By Founder and President Kurt Lieber
As we all continue to hunker down in our respective homes during the COVID-19 shutdown, a few of ODA’s tenacious volunteers in Hawai’i, have been getting out for some quick reef cleanups.
Panic Point, Oahu
On Sunday, May 3rd, Glenn Roberts and Ed Sisino took a one-hour shore dive to a shallow reef just outside of downtown Honolulu. The place is called Point Panic, and they had been there about a month ago. Even though they located and removed a lot of debris, they also saw a bunch more that they had to leave behind.
Glenn and Ed have been on almost all of the cleanup dives ODA has been doing in concert with Island Divers Hawaii and were waiting for to hear from the government that it was OK to get back in the water.
As soon as the all clear was given, they grabbed their gear and kicked out to the site, about 150 yards from shore.
They saw the reef from the surface and then dropped down to the bottom at roughly 25 feet. They had a couple of mesh bags with them that they filled to capacity with fishing lines, ropes, plastic water bottles, and 2 rubber hoses (one was 50 feet long).
Nice going guys! Turtles and sharks frequent this site and are no doubt thanking them in their own way.
Lanai Lookout, Oahu, Hawai’i
With the locals being allowed to use the beaches now, Ken Staples and Glenn Roberts took some time on Thursday, May 7th, and went to a dive site near Lanai Lookout. There is a small cove there called Kahauloa Cove. It’s a beautiful, isolated area and there’s a small parking lot that overlooks the cove.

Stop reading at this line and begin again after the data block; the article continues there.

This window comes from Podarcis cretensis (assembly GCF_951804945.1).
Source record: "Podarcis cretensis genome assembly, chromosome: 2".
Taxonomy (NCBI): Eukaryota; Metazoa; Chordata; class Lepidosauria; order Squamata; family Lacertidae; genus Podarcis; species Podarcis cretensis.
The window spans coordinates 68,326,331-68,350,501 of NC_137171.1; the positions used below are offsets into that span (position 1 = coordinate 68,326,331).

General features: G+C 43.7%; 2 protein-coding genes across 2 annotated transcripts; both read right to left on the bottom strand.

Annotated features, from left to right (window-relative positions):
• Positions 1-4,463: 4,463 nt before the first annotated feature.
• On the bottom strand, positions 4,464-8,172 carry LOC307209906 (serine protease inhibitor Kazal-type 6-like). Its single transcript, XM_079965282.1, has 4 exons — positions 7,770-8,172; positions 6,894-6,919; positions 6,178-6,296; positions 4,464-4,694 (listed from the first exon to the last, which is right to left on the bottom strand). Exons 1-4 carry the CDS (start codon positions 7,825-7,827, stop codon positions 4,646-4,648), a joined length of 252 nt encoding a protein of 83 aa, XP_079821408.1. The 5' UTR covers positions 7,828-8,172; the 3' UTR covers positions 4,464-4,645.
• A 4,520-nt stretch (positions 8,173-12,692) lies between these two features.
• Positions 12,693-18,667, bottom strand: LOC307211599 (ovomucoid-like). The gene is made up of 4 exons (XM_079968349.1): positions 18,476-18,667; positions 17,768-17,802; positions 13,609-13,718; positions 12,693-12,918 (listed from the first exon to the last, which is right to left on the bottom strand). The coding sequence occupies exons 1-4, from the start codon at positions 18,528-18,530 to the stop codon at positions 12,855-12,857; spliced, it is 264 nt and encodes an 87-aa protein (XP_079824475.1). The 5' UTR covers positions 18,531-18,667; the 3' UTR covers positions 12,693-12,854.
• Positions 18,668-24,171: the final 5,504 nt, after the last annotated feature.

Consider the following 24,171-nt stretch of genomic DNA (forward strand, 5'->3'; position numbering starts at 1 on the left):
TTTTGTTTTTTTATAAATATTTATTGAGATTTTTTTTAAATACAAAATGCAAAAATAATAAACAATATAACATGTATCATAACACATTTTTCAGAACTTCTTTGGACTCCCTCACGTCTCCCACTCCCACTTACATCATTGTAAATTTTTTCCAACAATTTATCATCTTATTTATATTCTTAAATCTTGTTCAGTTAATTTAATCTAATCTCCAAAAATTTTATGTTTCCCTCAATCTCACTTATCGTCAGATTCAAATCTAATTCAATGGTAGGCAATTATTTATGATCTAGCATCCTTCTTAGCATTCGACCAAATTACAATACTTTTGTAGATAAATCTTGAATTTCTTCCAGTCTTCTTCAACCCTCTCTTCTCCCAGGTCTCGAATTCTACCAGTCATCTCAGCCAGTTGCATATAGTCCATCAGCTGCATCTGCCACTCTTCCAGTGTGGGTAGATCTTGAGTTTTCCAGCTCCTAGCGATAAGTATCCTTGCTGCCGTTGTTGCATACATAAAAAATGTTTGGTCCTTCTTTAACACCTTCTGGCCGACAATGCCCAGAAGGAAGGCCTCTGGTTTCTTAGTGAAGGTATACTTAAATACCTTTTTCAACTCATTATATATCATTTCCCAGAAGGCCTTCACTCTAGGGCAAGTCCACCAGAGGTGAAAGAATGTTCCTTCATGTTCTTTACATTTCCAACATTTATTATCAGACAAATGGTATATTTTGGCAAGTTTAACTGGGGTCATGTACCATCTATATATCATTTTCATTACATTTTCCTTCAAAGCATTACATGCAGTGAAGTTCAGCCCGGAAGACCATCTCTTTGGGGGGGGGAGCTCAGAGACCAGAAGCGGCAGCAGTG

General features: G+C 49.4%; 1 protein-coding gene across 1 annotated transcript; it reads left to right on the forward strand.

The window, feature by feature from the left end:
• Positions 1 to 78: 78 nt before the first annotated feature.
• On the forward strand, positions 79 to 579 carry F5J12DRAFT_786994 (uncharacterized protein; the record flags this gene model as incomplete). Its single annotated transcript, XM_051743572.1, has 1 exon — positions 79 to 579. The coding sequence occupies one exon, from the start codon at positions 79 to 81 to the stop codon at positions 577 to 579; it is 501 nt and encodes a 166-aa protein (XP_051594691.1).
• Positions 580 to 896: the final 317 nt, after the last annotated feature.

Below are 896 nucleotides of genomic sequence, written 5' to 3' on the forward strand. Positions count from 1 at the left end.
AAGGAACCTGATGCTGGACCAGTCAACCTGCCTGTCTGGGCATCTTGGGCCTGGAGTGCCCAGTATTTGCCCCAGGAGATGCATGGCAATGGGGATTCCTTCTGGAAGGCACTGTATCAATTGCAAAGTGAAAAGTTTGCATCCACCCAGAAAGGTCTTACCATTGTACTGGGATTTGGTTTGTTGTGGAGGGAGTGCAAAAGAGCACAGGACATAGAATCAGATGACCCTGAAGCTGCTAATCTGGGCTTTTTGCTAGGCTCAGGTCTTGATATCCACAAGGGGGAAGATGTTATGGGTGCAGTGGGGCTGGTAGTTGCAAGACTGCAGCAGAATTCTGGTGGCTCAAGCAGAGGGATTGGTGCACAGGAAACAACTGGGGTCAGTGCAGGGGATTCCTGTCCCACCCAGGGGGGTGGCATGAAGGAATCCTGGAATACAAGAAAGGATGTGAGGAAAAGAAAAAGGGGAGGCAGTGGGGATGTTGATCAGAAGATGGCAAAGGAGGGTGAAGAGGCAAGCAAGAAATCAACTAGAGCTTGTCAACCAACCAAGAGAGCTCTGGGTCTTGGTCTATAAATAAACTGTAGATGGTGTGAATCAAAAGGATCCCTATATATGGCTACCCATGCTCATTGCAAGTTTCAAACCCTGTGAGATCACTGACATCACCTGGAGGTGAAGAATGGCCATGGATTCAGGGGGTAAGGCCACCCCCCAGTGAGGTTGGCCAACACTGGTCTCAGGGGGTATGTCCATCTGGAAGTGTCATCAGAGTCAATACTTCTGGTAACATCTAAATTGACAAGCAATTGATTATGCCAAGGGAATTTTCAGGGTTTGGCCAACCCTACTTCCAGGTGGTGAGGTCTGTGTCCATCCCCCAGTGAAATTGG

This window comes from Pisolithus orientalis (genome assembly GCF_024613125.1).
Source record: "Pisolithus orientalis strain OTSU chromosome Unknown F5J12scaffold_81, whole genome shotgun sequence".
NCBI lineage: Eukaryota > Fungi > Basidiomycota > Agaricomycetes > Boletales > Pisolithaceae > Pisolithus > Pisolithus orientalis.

While it looks picturesque, it provides a difficult entry into the water. There’s a footpath that leads down to the water’s edge, but it is a steep climb. That sharp dropoff extends into the ocean and when waves enter the cove it can make for spectacular crashing waves. Great to look at but getting into the water is not for the faint of heart.
Ken and Glenn are highly experienced divers and after assessing the situation, timed their entry and jumped in.
As they explored the reef system, they found a lot of fishing lines entangled all around the coral heads, with several lead weights and hooks attached. They also found several pieces of nylon rope. In all, they removed about 200 feet of fishing line, 50 feet of rope, and several hooks.
Kiona Beach, Oahu
Not one to ever sit still, Ken Staples went out with his favorite dive buddy, Cindy Staples, on Sunday, May 10th. They were just going to do a leisurely dive, but quickly saw that the reef system there had attracted a lot of fishing lines too.
The underwater visibility was a decent 50-60 feet so they made good use of it to locate and remove about 200 feet of fishing lines, some lead weight, as well as several long pieces of nylon rope that were wrapped around some coral heads. This rope is really damaging to coral, which are particularly susceptible when the rope becomes caught on the coral tips. Corals grow about as slow as molasses in January, and the slightest impact can take decades to repair.
Thanks Cindy, Ed, Glenn, and Ken for continuing to remove as much of this destructive fishing gear as is possible during these VERY trying times! Just like you, we're ready to go as soon as we get the word.
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